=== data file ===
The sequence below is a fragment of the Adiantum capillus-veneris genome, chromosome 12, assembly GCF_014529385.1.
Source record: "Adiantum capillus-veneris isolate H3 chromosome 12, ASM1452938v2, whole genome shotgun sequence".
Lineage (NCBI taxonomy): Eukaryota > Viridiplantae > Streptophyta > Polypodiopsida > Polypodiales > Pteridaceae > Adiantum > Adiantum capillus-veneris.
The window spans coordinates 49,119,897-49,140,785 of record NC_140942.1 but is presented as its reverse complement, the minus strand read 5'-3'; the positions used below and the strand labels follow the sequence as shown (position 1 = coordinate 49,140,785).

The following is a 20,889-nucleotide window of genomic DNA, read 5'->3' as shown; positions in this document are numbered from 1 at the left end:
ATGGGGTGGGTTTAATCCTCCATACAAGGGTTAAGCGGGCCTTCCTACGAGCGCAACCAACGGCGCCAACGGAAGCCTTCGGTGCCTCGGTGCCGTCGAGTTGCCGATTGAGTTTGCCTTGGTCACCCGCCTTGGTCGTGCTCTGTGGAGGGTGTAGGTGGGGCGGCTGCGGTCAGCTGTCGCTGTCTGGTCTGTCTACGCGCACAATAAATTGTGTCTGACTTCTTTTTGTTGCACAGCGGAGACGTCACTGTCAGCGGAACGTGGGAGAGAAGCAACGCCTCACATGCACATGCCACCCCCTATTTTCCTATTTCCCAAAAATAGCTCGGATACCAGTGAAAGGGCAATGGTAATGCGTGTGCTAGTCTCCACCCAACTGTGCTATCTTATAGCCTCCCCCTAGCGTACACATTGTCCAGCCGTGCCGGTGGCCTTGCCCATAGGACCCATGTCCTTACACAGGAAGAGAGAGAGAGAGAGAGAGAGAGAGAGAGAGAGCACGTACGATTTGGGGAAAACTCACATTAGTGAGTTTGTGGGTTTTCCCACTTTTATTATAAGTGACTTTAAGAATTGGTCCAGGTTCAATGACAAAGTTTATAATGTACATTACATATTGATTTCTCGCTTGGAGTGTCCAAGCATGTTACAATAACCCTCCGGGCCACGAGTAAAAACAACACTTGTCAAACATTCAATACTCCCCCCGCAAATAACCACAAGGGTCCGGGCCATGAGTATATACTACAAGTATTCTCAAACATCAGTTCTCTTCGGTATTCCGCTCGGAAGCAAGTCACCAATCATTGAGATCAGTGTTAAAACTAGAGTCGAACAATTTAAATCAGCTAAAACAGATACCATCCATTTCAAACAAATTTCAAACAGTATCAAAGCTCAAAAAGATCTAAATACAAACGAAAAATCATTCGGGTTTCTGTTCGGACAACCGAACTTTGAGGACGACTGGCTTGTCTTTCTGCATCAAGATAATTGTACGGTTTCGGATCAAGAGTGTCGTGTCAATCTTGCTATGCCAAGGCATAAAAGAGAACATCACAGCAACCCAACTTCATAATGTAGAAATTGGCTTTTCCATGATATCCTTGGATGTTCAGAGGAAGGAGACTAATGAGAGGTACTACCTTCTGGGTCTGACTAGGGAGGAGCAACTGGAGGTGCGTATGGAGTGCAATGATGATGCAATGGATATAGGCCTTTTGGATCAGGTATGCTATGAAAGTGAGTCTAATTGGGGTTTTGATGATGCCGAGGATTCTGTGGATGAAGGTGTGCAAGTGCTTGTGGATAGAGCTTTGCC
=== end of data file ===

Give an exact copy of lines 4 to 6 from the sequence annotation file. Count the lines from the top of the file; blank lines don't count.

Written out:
The window spans coordinates 49,119,897-49,140,785 of record NC_140942.1 but is presented as its reverse complement, the minus strand read 5'-3'; the positions used below and the strand labels follow the sequence as shown (position 1 = coordinate 49,140,785).

The following is a 20,889-nucleotide window of genomic DNA, read 5'->3' as shown; positions in this document are numbered from 1 at the left end:
ATGGGGTGGGTTTAATCCTCCATACAAGGGTTAAGCGGGCCTTCCTACGAGCGCAACCAACGGCGCCAACGGAAGCCTTCGGTGCCTCGGTGCCGTCGAGTTGCCGATTGAGTTTGCCTTGGTCACCCGCCTTGGTCGTGCTCTGTGGAGGGTGTAGGTGGGGCGGCTGCGGTCAGCTGTCGCTGTCTGGTCTGTCTACGCGCACAATAAATTGTGTCTGACTTCTTTTTGTTGCACAGCGGAGACGTCACTGTCAGCGGAACGTGGGAGAGAAGCAACGCCTCACATGCACATGCCACCCCCTATTTTCCTATTTCCCAAAAATAGCTCGGATACCAGTGAAAGGGCAATGGTAATGCGTGTGCTAGTCTCCACCCAACTGTGCTATCTTATAGCCTCCCCCTAGCGTACACATTGTCCAGCCGTGCCGGTGGCCTTGCCCATAGGACCCATGTCCTTACACAGGAAGAGAGAGAGAGAGAGAGAGAGAGAGAGAGAGAGCACGTACGATTTGGGGAAAACTCACATTAGTGAGTTTGTGGGTTTTCCCACTTTTATTATAAGTGACTTTAAGAATTGGTCCAGGTTCAATGACAAAGTTTATAATGTACATTACATATTGATTTCTCGCTTGGAGTGTCCAAGCATGTTACAATAACCCTCCGGGCCACGAGTAAAAACAACACTTGTCAAACATTCAATACTCCCCCCGCAAATAACCACAAGGGTCCGGGCCATGAGTATATACTACAAGTATTCTCAAACATCAGTTCTCTTCGGTATTCCGCTCGGAAGCAAGTCACCAATCATTGAGATCAGTGTTAAAACTAGAGTCGAACAATTTAAATCAGCTAAAACAGATACCATCCATTTCAAACAAATTTCAAACAGTATCAAAGCTCAAAAAGATCTAAATACAAACGAAAAATCATTCGGGTTTCTGTTCGGACAACCGAACTTTGAGGACGACTGGCTTGTCTTTCTGCATCAAGATAATTGTACGGTTTCGGATCAAGAGTGTCGTGTCAATCTTGCTATGCCAAGGCATAAAAGAGAACATCACAGCAACCCAACTTCATAATGTAGAAATTGGCTTTTCCATGATATCCTTGGATGTTCAGAGGAAGGAGACTAATGAGAGGTACTACCTTCTGGGTCTGACTAGGGAGGAGCAACTGGAGGTGCGTATGGAGTGCAATGATGATGCAATGGATATAGGCCTTTTGGATCAGGTATGCTATGAAAGTGAGTCTAATTGGGGTTTTGATGATGCCGAGGATTCTGTGGATGAAGGTGTGCAAGTGCTTGTGGATAGAGCTTTGCC